In 2017, a Hout Bay resident by the name of Tanya Blacher decided to start a social initiative to improve the lives of people living in Imizamo Yethu. At the time, widespread shack fires had devastated the township. In an effort to uplift and provide some relief to the community, the Hout Bay Ingoma Choir was formed.

Credit: Facebook: Ashley Newell – Hout Bay Ingoma Choir

Six years ago Blacher moved to Hout Bay, from London. She says that after moving here, she began to notice the strength of the African coral tradition and how stunning the singing was. “At the same time I was struck, as everyone is when they move here, by the inequality and the poor living conditions of people in the townships, our local one being Imizamo Yethu,” she says.

Combining these two thoughts, Blacher wondered why Hout Bay didn’t have a choir – the market for it was there and people who belonged to the choir would make some extra money from it. Instead of trying to uplift the community by providing them with new skills, she thought it would be a better idea to take existing skills in the community and market them. And so the Hout Bay Ingoma Choir was born.

Auditions were held and members were chosen. “We held open auditions and the standard was amazing! It’s quite competitive,” says Blacher.

At present, there are 22 members in the Hout Bay Ingoma Choir, with ages ranging from 18 to 40. Singing for the choir is not all that the members do. Most have jobs (including a petrol pump attendant, a teaching assistant, and a community worker) and others are in high-school or are pursuing a tertiary education.

In fact, most of the members have no formal musical training. However, Blacher says “many have been in choirs previously, often connected to the church – and as is the way in this community, have been singing one way or another all their lives.”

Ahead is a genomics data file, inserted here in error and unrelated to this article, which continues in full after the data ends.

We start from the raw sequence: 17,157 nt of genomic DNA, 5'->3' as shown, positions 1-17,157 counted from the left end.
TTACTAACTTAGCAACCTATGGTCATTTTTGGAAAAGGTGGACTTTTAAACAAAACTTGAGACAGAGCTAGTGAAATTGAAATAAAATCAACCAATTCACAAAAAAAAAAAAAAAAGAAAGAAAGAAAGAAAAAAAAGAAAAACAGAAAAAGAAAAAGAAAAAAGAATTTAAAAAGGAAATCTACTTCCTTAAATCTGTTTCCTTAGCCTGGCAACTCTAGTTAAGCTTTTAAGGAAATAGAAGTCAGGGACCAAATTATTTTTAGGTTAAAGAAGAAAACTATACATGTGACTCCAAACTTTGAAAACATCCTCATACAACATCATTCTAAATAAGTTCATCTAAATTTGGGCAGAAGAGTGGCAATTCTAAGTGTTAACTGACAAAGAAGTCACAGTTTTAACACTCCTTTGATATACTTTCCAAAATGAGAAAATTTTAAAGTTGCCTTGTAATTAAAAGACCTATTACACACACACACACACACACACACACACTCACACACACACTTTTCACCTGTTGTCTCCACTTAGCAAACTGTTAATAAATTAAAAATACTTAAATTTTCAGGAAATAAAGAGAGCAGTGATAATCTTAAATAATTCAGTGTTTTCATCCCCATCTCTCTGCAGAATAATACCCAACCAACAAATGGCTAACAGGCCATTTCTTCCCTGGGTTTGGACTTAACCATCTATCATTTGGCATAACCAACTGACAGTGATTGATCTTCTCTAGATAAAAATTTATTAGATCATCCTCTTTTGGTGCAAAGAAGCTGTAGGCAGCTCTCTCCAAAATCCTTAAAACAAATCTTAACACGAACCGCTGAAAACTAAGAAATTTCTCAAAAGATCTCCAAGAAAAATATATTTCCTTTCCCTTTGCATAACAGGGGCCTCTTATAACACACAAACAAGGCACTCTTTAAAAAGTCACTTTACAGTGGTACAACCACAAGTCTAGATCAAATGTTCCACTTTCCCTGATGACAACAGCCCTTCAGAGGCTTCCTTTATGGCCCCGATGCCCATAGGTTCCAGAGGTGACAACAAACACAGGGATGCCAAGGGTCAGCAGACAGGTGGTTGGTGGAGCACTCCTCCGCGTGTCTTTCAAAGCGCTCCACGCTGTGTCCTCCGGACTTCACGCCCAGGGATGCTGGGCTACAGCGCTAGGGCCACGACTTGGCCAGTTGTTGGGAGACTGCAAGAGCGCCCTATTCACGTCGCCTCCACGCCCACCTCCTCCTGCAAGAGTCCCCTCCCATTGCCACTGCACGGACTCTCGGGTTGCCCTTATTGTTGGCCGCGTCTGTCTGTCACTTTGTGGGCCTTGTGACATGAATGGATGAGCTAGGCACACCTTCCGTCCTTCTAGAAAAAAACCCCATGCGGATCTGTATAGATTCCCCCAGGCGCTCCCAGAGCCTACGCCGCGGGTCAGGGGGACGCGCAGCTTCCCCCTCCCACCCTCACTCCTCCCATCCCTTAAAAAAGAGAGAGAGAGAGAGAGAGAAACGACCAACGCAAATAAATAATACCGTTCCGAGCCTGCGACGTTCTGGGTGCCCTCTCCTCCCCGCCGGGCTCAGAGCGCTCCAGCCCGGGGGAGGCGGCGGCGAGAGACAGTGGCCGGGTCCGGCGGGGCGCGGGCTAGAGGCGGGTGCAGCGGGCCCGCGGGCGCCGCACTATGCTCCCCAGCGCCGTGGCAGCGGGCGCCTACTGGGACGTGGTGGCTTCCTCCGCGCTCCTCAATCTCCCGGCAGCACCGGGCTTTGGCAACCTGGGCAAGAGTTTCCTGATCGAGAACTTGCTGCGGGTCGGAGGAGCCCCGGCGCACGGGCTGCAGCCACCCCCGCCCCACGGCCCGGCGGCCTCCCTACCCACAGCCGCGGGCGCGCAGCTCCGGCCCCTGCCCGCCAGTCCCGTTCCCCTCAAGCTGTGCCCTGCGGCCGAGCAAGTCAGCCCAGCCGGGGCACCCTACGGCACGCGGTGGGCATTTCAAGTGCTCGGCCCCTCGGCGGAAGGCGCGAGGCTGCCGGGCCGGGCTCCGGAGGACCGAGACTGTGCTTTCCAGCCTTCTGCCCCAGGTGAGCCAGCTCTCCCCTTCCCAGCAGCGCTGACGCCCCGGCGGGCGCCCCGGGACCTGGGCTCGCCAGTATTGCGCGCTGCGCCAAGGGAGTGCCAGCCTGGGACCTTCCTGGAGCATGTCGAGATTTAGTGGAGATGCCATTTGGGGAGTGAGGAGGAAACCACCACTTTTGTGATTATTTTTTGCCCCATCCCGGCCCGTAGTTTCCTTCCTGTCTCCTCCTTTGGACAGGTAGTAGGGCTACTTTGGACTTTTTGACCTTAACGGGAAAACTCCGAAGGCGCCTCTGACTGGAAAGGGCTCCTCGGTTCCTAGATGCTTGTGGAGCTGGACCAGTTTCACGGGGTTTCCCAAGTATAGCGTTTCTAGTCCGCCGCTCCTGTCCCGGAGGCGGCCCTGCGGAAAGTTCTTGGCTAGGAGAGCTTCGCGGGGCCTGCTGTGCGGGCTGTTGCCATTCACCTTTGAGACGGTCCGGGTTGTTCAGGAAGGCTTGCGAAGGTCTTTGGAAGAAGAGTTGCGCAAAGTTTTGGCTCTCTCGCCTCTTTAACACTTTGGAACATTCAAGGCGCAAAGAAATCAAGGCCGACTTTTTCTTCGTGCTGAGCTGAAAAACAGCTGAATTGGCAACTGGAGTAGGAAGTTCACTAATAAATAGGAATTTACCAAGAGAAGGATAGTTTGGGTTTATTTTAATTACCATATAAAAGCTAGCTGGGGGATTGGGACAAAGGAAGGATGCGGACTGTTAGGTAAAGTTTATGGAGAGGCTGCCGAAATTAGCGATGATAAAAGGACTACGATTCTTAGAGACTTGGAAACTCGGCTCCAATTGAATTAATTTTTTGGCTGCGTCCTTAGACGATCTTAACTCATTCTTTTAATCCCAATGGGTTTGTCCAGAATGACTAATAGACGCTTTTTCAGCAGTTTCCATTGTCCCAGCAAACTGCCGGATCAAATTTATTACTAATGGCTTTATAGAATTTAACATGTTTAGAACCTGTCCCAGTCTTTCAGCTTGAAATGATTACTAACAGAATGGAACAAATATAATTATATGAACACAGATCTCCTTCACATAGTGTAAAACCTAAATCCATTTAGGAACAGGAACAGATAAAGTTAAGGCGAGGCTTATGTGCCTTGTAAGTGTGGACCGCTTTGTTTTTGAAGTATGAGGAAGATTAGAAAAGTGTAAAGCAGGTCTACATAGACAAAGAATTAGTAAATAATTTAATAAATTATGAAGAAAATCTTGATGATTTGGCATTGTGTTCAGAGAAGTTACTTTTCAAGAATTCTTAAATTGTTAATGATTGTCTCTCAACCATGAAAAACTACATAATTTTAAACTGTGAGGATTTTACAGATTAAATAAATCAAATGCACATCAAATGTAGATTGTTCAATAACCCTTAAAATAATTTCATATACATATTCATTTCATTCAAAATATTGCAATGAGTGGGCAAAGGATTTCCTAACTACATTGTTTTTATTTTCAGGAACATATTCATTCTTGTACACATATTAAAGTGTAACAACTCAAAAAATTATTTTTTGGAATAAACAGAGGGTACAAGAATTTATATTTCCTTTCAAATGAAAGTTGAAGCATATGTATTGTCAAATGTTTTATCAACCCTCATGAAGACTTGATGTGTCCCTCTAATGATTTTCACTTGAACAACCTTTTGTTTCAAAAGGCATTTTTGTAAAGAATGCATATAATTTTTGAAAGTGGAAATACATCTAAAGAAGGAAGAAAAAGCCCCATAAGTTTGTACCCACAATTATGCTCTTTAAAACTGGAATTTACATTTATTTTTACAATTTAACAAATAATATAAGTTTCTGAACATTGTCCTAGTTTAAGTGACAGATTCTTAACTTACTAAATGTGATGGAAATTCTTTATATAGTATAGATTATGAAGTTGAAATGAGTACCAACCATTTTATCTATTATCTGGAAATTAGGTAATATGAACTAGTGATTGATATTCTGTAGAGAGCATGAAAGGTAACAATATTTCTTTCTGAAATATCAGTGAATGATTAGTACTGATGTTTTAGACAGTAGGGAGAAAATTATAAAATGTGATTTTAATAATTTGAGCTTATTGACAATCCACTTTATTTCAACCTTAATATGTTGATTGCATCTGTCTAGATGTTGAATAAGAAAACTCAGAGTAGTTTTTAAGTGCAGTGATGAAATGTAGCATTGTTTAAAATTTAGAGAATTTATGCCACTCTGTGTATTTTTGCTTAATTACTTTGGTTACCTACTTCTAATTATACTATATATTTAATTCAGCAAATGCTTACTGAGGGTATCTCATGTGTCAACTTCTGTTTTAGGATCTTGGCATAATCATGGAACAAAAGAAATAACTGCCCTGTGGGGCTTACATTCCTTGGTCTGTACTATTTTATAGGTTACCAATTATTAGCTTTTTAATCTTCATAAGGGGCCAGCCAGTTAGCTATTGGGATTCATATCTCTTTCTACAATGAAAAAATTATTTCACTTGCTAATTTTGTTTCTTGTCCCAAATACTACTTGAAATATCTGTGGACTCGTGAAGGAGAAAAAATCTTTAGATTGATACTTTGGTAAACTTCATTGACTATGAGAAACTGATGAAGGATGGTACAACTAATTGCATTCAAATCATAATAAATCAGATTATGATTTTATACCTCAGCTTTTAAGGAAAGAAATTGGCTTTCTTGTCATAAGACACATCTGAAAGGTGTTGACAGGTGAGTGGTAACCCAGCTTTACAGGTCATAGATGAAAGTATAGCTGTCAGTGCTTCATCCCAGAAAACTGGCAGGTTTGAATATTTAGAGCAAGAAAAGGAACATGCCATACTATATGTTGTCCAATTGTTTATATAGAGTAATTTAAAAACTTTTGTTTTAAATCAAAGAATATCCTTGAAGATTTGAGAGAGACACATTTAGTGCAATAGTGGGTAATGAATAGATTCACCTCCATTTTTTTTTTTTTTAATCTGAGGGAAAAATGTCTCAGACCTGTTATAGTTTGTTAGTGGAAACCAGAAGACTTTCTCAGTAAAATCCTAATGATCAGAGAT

The choir also has two conductors, Zamile Gantana and Samukelo Mhlongo, who are professionally trained performers.

Choir members have developed extensively in their musical ability since joining the group and have been exposed to professional skills such as marketing and digital media.

Credit: Facebook / Hout Bay Ingoma Choir

The establishment of the choir has done a lot for the community thus far. Members have been able to help their families using the income they generate through the choir. They are booked for weddings, private events, in addition to a few annual concerts.

Members have also had opportunities to travel and see places they would not otherwise have been exposed to. In addition, Blacher says: ” Everyone in Imizamo Yethu knows the Ingoma Choir and feels proud – especially when we appeared on Expresso TV last year as backing vocalists for popstar Majozi!”

The goals of the choir, according to Blacher “are to celebrate African choral music, and to help people develop both musically and personally/professionally”.

“My dream would be to take the choir to tour in UK / Europe and use that as an opportunity to shine a light on both the beauty of the music and the continuing hardships endured by most urban Africans in this country,” she adds.

Eventually, she would also like to establish a junior choir or a singing academy or choir school.

Their upcoming summer concerts are on February 6, at the Centre for the Book in central Cape Town and on February 20, at La Cuccina in Hout Bay. Tickets are available via webtickets.

The choir have just released a 5-minute documentary made by a young British film maker:

Picture: Supplied

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